There's no need to worry when it gets dark either, as the bed's headrests in the rear feature small ring lights that illuminate the back of the car, allowing its occupants to read or, probably more likely, scroll through social media before they go to sleep. The concept's cavernous proportions and plentiful storage compartments mean there's more than enough room for overnight luggage, so adventurous weekends in the wilderness should be a breeze.

Attachable roof tent

If camping in the cabin isn't quite enough for some drivers, the roof rack also features mounts for a roof tent, which comes with an extendable canopy to protect against the elements. The official pictures show a space that seems big enough for one person comfortably or two at a push. With the tent fitted and the canopy and ladder extended, the Maybach could pass as an overland rig, albeit one that's a lot longer and grander than most.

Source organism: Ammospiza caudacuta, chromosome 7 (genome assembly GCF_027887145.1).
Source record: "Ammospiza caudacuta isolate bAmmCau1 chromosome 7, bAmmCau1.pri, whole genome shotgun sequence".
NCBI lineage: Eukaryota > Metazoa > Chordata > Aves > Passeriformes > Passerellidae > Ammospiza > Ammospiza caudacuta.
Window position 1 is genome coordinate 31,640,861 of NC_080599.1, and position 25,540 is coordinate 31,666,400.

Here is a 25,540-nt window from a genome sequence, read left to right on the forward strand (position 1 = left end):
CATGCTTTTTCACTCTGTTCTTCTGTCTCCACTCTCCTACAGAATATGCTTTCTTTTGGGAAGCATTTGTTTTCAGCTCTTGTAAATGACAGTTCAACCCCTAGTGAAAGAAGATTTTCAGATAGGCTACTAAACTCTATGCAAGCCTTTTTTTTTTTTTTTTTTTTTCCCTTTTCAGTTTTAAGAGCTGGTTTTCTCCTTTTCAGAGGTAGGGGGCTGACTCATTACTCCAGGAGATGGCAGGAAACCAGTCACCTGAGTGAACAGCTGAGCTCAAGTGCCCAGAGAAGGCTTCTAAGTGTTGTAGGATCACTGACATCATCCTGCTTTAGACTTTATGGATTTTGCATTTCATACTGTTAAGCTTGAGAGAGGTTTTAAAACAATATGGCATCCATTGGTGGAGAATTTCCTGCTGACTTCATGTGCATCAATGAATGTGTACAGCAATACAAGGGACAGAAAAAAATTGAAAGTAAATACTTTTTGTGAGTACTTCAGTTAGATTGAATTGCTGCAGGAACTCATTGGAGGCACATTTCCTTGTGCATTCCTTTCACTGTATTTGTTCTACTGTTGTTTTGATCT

Helping add to the overlander effect are the chunky BFGoodrich tires, which sit on 17" rims. Tires this big aren't known for their on-road comfort, and so if a production Maybach off-roader did ever materialize, it remains to be seen how the brand could tackle this. As a non-functional concept, though, the Maybach Off-Roader can overlook such issues, and the result is a luxury car that simply looks like nothing else in the industry.

Production car inspired by the concept

While the Off-Roader concept might be little more than a ruggedly glamorous rolling shell, Mercedes also unveiled a limited run of Maybach S-Classes alongside the concept that will make it to production. The Limited Edition Maybach by Virgil Abloh celebrates the designer's work by mirroring many of the design cues from the Off-Roader concept, including the distinctive Colorado beige and black two-tone paint job. It's available in highly limited numbers, and buyers will receive a custom-made 1/18th replica of their car inside a commemorative wooden box with Abloh and Maybach's logo.

The car's user interface will also be unique, with parts of the MBUX system customized with changes that Abloh picked himself. Mercedes also hinted that other elements of Abloh's design work on the concept might make it into a production Maybach one day, saying "[we] thank Virgil Abloh for the inspiration to explore every day the power of cross-industry dialogue to imagine a better, more inclusive future."